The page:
Eight administrators and faculty members from the University of Kassel in central Germany visited UMBC from August 29 to September 2 to build on a thriving university partnership between the two schools by continuing to cultivate broader research collaborations and student exchange programs.
Both UMBC and Kassel are young, innovative institutions known for promoting interdisciplinary programs and with particular strengths in STEM fields and the arts. “This visit is very important for us, as Kassel recognizes UMBC to be an international partner of strategic importance,” shares David diFuccia, professor of chemistry education at Kassel, at a lunch celebrating the partnership. “I hope our cooperation will grow and deepen, and that with every meeting we will take a step further.”
The partnership began when Matthias Gobbert, professor of mathematics at UMBC and a Kassel native, spent his sabbatical at Kassel during the 2011–2012 academic year. A memorandum of understanding (MOU) between the two universities’ math departments grew out of that visit, leading to fruitful exchanges of graduate students and faculty. In 2014, the MOU expanded to the university level, and undergraduate students have been studying abroad at each institution since fall 2015.
Karl Steiner, UMBC vice president for research, and Antonio Moreira, vice provost for academic affairs, have visited Kassel and discussed ways to grow the relationship, including development of a streamlined study abroad program. Now, Moreira says, “It’s truly expanding to the whole campus here at UMBC and at Kassel.”
Fields of study where UMBC and Kassel teams are already conducting complementary research and which are rife for collaboration include renewable energy, cybersecurity, nanoscience, remote sensing, and education. Other departments such as visual arts; economics; modern languages, linguistics, and intercultural communication (MLLI); and computer science are also exploring opportunities to partner.
Ellen Hemmerly, executive director of the bwtech@UMBC Research and Technology Park, discussed potential future business collaborations with the German guests. “We think global opportunities are really significant for companies,” she says, “so we’re always looking for natural ways to form partnerships.”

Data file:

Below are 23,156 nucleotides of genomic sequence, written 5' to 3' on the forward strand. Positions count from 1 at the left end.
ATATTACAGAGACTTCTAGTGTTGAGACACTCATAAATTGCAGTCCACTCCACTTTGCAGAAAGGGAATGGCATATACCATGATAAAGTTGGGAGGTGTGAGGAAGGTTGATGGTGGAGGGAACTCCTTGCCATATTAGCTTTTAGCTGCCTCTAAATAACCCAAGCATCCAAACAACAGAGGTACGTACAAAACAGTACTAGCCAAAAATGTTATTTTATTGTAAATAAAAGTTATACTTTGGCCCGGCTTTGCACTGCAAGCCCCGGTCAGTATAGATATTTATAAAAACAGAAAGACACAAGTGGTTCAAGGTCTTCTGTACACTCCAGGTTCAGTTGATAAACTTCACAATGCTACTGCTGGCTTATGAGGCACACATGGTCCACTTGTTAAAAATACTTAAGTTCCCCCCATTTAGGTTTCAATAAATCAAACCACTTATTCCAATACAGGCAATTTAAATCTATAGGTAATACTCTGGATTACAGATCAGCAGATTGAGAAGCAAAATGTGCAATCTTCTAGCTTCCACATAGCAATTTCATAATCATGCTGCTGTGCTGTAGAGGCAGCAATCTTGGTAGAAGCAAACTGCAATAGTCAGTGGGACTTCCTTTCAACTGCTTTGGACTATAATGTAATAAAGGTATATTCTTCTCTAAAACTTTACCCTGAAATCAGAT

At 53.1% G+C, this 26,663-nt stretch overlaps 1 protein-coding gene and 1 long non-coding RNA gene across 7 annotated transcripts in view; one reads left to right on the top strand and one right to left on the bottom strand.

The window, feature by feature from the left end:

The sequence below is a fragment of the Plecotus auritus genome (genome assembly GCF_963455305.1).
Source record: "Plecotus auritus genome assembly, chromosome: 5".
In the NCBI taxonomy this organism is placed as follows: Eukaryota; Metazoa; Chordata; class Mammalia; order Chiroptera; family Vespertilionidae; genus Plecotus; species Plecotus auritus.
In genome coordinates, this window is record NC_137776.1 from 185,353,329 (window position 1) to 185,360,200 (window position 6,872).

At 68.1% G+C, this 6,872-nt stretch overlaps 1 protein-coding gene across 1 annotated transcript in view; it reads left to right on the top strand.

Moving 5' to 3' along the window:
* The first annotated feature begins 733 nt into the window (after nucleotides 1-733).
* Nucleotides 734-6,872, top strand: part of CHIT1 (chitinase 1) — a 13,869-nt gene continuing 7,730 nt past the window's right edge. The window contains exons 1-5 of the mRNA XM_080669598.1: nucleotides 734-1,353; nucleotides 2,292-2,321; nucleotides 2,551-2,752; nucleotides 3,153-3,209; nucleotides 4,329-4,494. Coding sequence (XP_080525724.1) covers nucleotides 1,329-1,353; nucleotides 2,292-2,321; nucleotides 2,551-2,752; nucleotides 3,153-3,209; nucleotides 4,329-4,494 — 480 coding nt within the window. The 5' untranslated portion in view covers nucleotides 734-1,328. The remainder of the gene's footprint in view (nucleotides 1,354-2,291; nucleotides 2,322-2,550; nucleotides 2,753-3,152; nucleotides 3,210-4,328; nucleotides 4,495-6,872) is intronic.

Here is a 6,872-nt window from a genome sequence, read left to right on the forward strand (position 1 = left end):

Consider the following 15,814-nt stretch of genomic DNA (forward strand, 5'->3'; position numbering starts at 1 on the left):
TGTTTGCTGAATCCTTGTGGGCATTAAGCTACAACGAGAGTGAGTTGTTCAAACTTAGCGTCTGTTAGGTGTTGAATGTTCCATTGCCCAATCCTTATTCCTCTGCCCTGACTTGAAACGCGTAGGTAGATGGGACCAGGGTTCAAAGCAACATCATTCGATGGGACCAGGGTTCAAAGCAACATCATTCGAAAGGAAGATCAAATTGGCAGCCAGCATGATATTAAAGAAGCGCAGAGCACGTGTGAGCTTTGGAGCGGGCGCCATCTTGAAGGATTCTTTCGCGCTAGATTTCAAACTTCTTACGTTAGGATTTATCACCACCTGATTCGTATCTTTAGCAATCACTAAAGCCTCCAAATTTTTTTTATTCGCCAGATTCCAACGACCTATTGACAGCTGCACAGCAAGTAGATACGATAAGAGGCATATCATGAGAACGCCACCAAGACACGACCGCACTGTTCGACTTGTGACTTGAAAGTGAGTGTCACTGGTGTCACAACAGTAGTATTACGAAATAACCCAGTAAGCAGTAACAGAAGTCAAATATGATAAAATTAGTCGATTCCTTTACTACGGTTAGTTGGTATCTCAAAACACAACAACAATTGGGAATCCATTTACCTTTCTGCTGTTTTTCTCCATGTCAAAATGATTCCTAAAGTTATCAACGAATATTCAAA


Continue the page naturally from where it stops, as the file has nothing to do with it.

Both universities also see student academic exchange, beyond language classes, as a major priority in the partnership. Given course and lab research requirements, many students with majors in the hard sciences and engineering perceive study abroad as unrealistic—an option not truly available to them. However, UMBC and Kassel are committed to making it a clear and accessible process for students of any major. Julie Ross, dean of the College of Engineering and Information Technology, notes, “The things they’ll be working on in engineering and IT are global issues,” so it’s important for students to gain international exposure.
Susanne Sutton, coordinator of German in MLLI at UMBC, adds, “We have many STEM majors in our German classes. This is a tremendous opportunity for them to study abroad, as well as for students who are less familiar with the language and culture of Germany but have an interest in exploring it.”
Scott Casper, dean of the College of Arts, Humanities, and Social Sciences, is particularly excited to see his global studies students and Humanities Scholars travel abroad. “The problems our students are tackling are not limited to the U.S.,” he says.
Students in UMBC’s teacher education program, including those in the Sherman STEM Teacher Scholars Program, will also have opportunities to visit German schools and learn about teaching methods in Germany through collaboration with Kassel. In this digital age, “the students they will be teaching are global students,” says Casper, so it’s important teachers come to the classroom with a global perspective. The delegation also met with leaders of the Meyerhoff Scholars Program, who see excellent opportunities for their students to study abroad at Kassel.
The next step for the burgeoning UMBC–Kassel relationship is to expand the undergraduate exchange component. Already, many courses at the German university are taught in English, expanding the number of UMBC students who are able to complete discipline-specific coursework through an international exchange experience.
UMBC and Kassel are growing their cooperation steadily in many directions, with over a dozen faculty and staff working to make productive international exchanges possible for faculty and students on each side of the Atlantic. “When something comes together and it seems effortless,” says UMBC Provost Philip Rous, “you know that means a tremendous amount of effort has gone into it.”
UMBC students interested in learning more about study abroad should attend a Study Abroad 101 seminar offered twice a week by the Study Abroad Office, 2nd floor Administration building. Apply by October 10 to study abroad in the following spring semester.
Images: The University of Kassel delegation and UMBC representatives, August 30, 2016; students at UMBC’s Study Abroad Fair, September 2, 2016, interact with University of Kassel representatives. Photos by Marlayna Demond ’11 for UMBC.